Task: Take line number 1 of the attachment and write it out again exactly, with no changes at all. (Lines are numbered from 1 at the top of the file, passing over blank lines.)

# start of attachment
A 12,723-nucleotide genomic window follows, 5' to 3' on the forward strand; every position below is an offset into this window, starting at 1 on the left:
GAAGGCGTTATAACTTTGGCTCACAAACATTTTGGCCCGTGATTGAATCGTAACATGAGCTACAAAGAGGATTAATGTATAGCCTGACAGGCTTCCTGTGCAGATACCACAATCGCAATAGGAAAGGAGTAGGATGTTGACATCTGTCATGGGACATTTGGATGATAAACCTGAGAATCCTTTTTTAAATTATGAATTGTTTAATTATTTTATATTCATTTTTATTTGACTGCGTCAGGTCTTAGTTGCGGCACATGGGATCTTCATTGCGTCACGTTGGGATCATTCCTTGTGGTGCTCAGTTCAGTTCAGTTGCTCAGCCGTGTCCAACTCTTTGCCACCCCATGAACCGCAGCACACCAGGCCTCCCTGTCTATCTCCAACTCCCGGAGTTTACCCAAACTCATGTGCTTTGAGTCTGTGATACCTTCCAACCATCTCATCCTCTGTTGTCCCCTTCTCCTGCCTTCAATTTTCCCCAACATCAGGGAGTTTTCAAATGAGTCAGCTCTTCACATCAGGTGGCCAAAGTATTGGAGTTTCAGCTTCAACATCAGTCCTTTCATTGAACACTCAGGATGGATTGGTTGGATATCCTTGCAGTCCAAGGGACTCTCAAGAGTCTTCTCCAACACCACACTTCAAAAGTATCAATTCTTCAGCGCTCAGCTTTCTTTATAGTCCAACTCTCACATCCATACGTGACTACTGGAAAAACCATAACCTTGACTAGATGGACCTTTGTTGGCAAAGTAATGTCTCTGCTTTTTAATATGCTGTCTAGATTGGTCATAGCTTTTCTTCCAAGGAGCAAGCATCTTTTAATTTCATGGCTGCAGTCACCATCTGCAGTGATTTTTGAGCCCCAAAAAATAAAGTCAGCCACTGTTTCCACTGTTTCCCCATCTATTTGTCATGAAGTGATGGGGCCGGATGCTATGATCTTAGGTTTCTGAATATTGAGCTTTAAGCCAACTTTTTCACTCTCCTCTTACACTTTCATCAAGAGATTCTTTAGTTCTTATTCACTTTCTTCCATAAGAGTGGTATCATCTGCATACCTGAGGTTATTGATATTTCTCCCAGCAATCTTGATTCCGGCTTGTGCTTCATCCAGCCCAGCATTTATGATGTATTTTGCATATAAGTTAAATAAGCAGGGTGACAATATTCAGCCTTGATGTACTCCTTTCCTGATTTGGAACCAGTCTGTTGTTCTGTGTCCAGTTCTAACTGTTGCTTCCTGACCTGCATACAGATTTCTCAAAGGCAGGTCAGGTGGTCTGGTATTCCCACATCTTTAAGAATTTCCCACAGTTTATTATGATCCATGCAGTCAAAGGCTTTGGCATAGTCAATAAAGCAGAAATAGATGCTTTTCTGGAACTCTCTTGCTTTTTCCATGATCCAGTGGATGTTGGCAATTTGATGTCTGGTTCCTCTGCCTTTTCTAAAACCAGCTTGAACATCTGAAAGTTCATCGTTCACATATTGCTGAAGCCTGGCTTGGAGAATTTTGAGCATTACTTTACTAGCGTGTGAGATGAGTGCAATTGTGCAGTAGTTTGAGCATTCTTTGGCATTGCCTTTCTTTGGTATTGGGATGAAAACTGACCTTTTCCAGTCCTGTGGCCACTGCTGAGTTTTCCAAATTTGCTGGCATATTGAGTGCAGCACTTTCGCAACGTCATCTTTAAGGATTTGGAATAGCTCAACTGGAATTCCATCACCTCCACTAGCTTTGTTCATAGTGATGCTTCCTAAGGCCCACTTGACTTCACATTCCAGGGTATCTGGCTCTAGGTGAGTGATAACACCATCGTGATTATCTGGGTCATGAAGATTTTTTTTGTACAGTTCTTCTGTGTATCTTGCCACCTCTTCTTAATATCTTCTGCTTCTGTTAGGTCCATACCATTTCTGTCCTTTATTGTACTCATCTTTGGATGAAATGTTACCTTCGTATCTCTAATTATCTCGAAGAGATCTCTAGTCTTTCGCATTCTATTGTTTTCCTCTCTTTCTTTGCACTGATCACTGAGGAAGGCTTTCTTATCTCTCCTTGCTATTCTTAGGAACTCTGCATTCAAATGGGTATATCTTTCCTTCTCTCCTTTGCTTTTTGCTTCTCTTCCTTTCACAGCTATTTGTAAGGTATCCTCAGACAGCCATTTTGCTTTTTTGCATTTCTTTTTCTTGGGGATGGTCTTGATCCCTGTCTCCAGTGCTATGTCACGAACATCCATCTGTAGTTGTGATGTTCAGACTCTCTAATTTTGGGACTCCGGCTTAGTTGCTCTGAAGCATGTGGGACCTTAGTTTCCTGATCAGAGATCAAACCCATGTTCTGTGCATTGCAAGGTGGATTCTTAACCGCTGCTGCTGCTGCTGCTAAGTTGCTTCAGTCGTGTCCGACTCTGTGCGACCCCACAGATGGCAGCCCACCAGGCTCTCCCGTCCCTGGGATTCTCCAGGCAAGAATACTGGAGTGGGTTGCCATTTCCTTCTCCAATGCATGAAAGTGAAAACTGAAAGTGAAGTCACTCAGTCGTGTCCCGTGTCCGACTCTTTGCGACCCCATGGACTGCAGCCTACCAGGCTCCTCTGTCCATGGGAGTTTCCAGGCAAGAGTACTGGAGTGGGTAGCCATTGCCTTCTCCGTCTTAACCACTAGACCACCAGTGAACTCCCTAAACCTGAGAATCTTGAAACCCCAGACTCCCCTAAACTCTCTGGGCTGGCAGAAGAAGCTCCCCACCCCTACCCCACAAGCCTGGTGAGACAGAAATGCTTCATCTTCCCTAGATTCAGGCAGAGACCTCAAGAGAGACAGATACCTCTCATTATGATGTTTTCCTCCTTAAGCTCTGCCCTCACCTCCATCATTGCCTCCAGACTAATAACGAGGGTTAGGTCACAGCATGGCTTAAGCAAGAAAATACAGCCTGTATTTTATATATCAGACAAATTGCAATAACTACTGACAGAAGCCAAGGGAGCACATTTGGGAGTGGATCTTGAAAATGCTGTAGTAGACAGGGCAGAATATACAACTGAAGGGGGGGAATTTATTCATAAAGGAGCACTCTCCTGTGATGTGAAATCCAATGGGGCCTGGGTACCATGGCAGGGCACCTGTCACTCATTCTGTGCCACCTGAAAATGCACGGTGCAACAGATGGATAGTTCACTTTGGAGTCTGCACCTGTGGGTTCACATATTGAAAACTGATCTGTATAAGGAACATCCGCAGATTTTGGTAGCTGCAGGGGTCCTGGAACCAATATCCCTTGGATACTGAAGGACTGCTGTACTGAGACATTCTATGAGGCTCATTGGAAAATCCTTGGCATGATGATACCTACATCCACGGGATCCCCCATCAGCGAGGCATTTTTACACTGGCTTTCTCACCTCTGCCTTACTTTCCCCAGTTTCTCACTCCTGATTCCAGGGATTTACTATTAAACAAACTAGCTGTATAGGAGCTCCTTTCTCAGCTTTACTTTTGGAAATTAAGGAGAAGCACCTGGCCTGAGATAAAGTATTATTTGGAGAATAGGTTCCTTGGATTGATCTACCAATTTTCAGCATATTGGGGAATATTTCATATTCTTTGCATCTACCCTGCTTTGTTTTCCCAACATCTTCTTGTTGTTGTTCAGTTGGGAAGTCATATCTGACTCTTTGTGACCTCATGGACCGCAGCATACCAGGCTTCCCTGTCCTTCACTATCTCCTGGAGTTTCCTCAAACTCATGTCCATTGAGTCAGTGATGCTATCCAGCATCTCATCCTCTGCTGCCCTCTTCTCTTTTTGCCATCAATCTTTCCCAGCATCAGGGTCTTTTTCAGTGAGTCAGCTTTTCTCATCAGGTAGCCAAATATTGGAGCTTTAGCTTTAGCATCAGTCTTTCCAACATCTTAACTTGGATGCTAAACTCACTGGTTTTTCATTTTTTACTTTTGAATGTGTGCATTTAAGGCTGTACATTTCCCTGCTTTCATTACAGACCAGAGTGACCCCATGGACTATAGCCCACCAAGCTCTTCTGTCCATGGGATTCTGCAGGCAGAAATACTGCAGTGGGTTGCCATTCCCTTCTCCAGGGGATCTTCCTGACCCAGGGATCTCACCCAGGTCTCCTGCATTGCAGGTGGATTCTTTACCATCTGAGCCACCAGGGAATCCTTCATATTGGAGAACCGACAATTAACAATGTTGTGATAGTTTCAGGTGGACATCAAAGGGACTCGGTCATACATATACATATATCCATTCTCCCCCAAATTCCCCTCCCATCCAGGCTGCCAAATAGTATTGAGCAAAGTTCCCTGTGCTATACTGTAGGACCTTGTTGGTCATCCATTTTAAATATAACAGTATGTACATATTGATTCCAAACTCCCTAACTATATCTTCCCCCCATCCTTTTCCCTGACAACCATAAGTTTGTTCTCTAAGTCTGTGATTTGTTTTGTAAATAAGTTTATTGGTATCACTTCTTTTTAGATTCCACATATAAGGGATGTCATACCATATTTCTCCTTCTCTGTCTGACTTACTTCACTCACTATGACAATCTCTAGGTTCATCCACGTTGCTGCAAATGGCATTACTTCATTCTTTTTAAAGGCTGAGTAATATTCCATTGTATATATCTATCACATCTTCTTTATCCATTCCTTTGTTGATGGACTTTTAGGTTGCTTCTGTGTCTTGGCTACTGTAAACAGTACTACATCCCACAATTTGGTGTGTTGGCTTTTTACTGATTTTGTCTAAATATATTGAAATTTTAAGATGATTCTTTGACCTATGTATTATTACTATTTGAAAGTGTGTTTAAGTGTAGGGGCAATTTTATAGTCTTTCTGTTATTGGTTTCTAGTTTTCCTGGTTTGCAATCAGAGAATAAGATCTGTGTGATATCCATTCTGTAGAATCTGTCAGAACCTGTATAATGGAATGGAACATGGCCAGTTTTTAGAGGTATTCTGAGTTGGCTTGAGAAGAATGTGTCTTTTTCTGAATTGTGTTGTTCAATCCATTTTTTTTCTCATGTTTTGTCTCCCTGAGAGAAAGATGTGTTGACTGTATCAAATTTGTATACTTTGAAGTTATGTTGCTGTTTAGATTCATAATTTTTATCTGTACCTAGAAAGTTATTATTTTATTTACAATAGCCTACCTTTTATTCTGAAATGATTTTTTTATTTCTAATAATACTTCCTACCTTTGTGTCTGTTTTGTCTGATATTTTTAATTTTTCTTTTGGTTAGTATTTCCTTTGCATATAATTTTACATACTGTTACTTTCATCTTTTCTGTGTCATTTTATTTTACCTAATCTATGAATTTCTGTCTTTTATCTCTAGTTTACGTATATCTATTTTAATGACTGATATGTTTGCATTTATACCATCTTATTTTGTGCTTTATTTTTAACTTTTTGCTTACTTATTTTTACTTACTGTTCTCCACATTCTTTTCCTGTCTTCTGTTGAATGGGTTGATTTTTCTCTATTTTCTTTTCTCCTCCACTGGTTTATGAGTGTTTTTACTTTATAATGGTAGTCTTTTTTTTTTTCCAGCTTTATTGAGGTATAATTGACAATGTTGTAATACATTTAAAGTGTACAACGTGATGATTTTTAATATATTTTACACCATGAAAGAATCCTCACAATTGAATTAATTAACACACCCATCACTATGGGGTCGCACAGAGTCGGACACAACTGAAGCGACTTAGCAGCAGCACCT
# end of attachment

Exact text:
A 12,723-nucleotide genomic window follows, 5' to 3' on the forward strand; every position below is an offset into this window, starting at 1 on the left: